Brighton and Sussex have been ranked silver according to Teaching Excellence Framework

The TEF ranks universities based on the quality of the education service they provide

It has been revealed today, that Sussex and Brighton university have been ranked silver according to the Teaching Excellence Framework (TEF).

The two universities have received the silver award, meaning that they deliver “high quality teaching, learning and outcomes for its students. It consistently exceeds rigorous national quality requirements for UK higher education.”

In addition to the gold, silver, and bronze awards, participants could also apply for a ‘provisional’ award should there not be enough evidence to finalise an award.

Students of Sussex and Brighton may have been familiar with the ‘Boycott the NSS’ campaigns run by student unions across the country. It was revealed that at the NUS conference, that the National Student Survey (NSS) could be used to justify the TEF through student satisfaction.

The NUS commented:

“The government is creating a forced market of institutions charging higher different prices for degrees”.

The Sussex Students’ Union and the university butted heads over the NSS when the university campaigned and offered incentives for students to fill out the NSS.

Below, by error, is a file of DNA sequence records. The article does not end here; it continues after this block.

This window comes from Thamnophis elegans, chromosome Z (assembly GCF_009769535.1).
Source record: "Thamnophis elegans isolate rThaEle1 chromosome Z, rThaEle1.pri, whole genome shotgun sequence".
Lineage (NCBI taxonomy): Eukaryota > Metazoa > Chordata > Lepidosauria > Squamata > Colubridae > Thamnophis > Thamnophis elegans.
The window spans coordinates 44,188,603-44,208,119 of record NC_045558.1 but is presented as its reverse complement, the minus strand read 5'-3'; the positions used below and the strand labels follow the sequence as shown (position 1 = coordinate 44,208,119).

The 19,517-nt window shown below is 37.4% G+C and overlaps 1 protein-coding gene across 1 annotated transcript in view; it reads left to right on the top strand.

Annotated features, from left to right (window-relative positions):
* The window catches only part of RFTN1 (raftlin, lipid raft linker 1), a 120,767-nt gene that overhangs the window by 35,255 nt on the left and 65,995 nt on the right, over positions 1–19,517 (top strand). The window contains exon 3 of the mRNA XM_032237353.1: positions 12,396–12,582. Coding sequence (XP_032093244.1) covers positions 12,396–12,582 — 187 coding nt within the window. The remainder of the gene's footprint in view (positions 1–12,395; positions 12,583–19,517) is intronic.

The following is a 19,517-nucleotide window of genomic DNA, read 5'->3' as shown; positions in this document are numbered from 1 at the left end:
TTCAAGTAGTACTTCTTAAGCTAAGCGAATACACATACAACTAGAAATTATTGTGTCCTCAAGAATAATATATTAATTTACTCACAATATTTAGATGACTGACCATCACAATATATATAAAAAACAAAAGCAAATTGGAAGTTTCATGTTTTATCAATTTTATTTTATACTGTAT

Participation in the TEF is voluntary, however 295 higher education institutions took part. Of these, universities, colleges, and alternative providers were included in the 295 total.

In the assessment, 59 providers were rated gold, 116 were rated silver and 56 were rated bronze.

Excluding those with provisional ratings, a gold award was achieved by 26 per cent of participants, silver by 50 per cent and bronze by 24 per cent.

Universities Minister, Jo Johnson, and brother to Boris Johnson said:

“These results, highlighting the extraordinary strengths of our higher education system, will help students choose which university or college to study at.

“The Teaching Excellence Framework is refocusing the sector’s attention on teaching – putting in place incentives that will raise standards across the sector and giving teaching the same status as research.

“Students, parents, employers and taxpayers all have a shared interest in ensuring that higher education equips the next generation of graduates for success.”

The first scheme of its kind, the TEF results are decided on a combination of an independent panel of experts that includes academics, students, and employer representatives. Universities and colleges are assessed against a set of measures which use national data and evidence submitted by the university or college.

The TEF focuses on three key areas to determine the result:

Teaching quality: teaching that stimulates and challenges students, and maximises their engagement with their studies

Learning environment: the effectiveness of resources and activities (such as libraries, laboratories and work experience) which support learning and improve retention, progression and attainment.

Student outcomes: the extent to which all students achieve their educational and professional goals, in particular those from disadvantaged backgrounds.

Once the assessment has been collated, universities are then awarded a gold, silver, or bronze ranking in which the government has confirmed would give a mandate for universities to change their tuition fees accordingly.

The award is valid for three years. After that time, the institution can opt to be assessed again.